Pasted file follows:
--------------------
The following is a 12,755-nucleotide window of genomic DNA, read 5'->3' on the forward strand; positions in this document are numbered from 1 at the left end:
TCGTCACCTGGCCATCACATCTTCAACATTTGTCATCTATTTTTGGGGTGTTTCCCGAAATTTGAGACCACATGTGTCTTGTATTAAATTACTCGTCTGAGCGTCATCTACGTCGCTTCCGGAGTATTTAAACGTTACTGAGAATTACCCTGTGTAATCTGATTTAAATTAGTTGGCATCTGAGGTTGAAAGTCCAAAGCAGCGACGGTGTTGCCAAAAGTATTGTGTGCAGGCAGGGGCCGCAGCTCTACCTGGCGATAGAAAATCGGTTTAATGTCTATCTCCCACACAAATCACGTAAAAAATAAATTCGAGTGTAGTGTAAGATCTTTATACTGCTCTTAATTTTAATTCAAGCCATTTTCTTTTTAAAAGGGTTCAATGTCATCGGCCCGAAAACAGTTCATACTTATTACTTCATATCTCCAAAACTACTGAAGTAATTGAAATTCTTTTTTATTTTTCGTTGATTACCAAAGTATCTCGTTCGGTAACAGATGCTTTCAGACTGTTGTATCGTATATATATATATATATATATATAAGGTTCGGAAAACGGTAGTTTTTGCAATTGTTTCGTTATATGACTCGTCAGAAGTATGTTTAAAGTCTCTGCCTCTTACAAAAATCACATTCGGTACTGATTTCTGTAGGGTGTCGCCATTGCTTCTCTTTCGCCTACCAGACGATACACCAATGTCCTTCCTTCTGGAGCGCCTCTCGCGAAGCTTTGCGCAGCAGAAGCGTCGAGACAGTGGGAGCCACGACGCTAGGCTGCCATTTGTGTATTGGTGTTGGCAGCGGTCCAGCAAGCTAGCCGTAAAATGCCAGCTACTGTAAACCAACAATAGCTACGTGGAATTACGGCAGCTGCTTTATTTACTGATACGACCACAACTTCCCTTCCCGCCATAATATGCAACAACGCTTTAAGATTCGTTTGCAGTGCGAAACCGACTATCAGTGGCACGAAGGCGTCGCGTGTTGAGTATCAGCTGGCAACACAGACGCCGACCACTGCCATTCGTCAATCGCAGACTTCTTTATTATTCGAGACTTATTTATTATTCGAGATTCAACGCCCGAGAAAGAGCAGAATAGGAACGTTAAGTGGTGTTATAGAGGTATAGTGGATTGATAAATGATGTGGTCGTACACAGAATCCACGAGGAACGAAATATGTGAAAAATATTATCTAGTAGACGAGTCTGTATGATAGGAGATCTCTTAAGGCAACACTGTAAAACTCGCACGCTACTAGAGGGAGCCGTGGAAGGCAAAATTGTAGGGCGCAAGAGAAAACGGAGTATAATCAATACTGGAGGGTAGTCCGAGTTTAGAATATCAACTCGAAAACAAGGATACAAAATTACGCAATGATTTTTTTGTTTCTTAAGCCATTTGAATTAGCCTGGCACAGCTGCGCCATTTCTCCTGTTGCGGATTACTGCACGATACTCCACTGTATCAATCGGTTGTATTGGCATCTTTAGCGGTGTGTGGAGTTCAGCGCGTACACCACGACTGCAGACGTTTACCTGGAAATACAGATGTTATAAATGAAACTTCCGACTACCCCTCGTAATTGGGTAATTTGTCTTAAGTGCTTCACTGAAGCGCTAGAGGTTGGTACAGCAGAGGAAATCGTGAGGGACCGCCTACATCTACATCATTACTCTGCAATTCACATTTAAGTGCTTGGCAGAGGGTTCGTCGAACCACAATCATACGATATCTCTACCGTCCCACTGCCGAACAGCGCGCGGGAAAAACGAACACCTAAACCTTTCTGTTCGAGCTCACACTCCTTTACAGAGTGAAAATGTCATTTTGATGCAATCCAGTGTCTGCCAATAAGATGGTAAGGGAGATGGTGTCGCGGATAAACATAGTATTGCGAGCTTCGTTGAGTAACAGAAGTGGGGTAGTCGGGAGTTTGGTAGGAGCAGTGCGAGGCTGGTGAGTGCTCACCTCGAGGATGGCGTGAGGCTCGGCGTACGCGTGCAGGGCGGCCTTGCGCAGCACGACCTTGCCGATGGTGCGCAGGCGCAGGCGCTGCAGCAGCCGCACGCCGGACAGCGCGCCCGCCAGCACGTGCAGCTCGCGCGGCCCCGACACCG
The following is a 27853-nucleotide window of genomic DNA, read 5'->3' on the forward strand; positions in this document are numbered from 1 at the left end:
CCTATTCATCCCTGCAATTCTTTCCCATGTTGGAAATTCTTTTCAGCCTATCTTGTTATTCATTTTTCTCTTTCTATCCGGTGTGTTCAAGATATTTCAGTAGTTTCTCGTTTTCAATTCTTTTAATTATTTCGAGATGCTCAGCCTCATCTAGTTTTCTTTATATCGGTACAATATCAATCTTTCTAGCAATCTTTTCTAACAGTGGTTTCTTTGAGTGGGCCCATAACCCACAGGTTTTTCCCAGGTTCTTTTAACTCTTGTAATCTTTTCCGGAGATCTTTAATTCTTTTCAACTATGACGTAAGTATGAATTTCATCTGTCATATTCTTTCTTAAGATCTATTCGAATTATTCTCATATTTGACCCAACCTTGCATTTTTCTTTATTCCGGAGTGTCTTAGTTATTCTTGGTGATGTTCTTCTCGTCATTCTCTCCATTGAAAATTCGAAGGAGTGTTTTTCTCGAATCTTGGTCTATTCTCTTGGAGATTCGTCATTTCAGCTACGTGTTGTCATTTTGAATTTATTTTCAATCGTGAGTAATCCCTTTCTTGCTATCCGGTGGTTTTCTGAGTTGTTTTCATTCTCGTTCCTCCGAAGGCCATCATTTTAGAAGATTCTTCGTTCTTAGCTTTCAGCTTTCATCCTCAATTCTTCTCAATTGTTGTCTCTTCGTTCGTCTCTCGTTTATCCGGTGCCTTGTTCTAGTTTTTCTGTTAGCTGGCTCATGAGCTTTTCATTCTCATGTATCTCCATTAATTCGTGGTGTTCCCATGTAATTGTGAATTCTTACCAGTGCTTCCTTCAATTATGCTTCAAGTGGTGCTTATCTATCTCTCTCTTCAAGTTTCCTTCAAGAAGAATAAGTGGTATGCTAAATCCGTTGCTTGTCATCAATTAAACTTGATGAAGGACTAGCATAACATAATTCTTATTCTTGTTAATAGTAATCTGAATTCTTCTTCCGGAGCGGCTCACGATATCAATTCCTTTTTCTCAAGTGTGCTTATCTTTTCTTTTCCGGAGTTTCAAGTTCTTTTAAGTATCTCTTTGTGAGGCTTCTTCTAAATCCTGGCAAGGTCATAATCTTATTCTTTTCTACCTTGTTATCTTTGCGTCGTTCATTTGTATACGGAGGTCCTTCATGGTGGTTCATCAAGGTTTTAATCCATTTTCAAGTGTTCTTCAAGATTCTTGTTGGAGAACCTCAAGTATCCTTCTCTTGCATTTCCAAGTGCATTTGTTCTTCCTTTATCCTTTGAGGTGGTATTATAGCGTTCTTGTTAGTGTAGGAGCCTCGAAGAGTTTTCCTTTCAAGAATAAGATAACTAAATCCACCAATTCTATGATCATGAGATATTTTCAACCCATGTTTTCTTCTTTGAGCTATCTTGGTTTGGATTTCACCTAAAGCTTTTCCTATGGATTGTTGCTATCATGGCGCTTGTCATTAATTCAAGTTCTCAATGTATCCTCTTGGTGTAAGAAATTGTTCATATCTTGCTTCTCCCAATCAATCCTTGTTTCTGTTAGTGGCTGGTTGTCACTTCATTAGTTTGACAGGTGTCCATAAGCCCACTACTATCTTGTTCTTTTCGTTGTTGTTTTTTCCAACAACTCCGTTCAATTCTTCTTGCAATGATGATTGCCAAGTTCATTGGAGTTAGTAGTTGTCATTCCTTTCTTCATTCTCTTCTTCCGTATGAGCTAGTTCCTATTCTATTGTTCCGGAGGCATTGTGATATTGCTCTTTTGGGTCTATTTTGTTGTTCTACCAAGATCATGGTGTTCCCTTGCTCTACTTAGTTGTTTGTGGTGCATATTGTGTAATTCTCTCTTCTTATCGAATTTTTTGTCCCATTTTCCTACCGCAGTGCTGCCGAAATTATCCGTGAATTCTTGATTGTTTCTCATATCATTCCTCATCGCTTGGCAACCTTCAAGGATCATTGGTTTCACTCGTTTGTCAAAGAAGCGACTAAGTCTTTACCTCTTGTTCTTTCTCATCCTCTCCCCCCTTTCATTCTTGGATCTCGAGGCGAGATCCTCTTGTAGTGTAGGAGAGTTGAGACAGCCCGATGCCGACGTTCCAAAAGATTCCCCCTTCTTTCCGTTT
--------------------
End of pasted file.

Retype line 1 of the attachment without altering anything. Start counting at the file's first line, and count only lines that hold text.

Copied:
The following is a 12,755-nucleotide window of genomic DNA, read 5'->3' on the forward strand; positions in this document are numbered from 1 at the left end: